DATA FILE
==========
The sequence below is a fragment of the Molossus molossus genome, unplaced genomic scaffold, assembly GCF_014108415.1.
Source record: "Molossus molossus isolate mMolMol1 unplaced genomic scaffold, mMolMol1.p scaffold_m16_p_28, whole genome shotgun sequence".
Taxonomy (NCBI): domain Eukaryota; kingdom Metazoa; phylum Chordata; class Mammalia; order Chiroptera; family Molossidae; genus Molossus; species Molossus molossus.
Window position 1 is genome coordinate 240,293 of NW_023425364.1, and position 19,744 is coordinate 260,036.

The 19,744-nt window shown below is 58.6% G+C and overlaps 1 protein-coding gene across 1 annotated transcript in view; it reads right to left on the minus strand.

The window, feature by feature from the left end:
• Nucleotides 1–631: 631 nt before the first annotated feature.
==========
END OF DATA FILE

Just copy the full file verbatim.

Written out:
The sequence below is a fragment of the Molossus molossus genome, unplaced genomic scaffold, assembly GCF_014108415.1.
Source record: "Molossus molossus isolate mMolMol1 unplaced genomic scaffold, mMolMol1.p scaffold_m16_p_28, whole genome shotgun sequence".
Taxonomy (NCBI): domain Eukaryota; kingdom Metazoa; phylum Chordata; class Mammalia; order Chiroptera; family Molossidae; genus Molossus; species Molossus molossus.
Window position 1 is genome coordinate 240,293 of NW_023425364.1, and position 19,744 is coordinate 260,036.

The 19,744-nt window shown below is 58.6% G+C and overlaps 1 protein-coding gene across 1 annotated transcript in view; it reads right to left on the minus strand.

The window, feature by feature from the left end:
• Nucleotides 1–631: 631 nt before the first annotated feature.